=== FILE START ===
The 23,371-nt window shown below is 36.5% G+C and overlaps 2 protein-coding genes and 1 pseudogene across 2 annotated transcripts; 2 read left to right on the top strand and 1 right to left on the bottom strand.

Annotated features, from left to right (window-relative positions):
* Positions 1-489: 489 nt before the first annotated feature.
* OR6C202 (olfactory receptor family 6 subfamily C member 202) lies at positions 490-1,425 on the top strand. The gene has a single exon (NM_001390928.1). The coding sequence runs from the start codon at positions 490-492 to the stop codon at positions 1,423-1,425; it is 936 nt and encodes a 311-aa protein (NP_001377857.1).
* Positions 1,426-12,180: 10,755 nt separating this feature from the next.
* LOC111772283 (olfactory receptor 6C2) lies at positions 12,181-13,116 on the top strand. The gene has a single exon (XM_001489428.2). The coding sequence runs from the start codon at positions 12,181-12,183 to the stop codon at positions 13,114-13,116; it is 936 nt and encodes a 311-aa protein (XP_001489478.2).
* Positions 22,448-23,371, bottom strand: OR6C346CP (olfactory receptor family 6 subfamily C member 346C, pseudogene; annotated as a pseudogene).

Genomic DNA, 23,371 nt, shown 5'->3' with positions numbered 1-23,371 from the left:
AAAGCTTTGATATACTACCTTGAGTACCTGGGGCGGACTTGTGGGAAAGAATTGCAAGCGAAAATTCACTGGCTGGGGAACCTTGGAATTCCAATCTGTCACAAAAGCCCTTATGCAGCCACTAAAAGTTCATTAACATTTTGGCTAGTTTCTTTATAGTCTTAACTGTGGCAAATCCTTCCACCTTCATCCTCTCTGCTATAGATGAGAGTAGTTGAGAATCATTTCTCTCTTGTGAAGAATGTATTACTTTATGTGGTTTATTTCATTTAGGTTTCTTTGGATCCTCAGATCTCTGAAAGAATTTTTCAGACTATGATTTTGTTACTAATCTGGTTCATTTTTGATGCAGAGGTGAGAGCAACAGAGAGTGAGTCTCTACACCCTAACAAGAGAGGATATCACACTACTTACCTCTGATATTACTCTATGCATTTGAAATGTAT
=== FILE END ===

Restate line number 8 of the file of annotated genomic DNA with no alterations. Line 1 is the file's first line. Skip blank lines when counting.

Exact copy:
Genomic DNA, 23,371 nt, shown 5'->3' with positions numbered 1-23,371 from the left: